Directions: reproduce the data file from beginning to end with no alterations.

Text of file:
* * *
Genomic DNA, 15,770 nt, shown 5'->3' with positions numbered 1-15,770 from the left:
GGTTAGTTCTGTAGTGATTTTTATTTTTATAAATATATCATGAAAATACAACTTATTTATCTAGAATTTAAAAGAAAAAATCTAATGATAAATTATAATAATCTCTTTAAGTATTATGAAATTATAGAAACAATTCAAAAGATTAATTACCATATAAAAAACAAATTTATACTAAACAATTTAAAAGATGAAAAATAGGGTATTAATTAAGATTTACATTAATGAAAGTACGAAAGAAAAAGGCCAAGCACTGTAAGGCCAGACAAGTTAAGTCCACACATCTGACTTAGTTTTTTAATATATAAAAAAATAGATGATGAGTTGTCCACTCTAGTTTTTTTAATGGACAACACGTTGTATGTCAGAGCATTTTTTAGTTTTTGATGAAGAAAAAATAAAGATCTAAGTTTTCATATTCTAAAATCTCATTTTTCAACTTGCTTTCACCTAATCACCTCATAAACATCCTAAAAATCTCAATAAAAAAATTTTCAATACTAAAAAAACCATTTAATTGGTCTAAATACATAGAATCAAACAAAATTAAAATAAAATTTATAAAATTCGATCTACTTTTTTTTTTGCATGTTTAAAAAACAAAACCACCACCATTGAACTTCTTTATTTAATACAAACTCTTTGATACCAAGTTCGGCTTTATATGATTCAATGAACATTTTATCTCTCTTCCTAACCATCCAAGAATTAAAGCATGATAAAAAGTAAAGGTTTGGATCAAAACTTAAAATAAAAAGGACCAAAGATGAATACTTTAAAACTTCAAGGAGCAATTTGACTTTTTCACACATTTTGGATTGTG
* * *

Genomic DNA, 15,770 nt, shown 5'->3' with positions numbered 1-15,770 from the left:
GGTTAGTTCTGTAGTGATTTTTATTTTTATAAATATATCATGAAAATACAACTTATTTATCTAGAATTTAAAAGAAAAAATCTAATGATAAATTATAATAATCTCTTTAAGTATTATGAAATTATAGAAACAATTCAAAAGATTAATTACCATATAAAAAACAAATTTATACTAAACAATTTAAAAGATGAAAAATAGGGTATTAATTAAGATTTACATTAATGAAAGTACGAAAGAAAAAGGCCAAGCACTGTAAGGCCAGACAAGTTAAGTCCACACATCTGACTTAGTTTTTTAATATATAAAAAAATAGATGATGAGTTGTCCACTCTAGTTTTTTTAATGGACAACACGTTGTATGTCAGAGCATTTTTTAGTTTTTGATGAAGAAAAAATAAAGATCTAAGTTTTCATATTCTAAAATCTCATTTTTCAACTTGCTTTCACCTAATCACCTCATAAACATCCTAAAAATCTCAATAAAAAAATTTTCAATACTAAAAAAACCATTTAATTGGTCTAAATACATAGAATCAAACAAAATTAAAATAAAATTTATAAAATTCGATCTACTTTTTTTTTTGCATGTTTAAAAAACAAAACCACCACCATTGAACTTCTTTATTTAATACAAACTCTTTGATACCAAGTTCGGCTTTATATGATTCAATGAACATTTTATCTCTCTTCCTAACCATCCAAGAATTAAAGCATGATAAAAAGTAAAGGTTTGGATCAAAACTTAAAATAAAAAGGACCAAAGATGAATACTTTAAAACTTCAAGGAGCAATTTGACTTTTTCACACATTTTGGATTGTG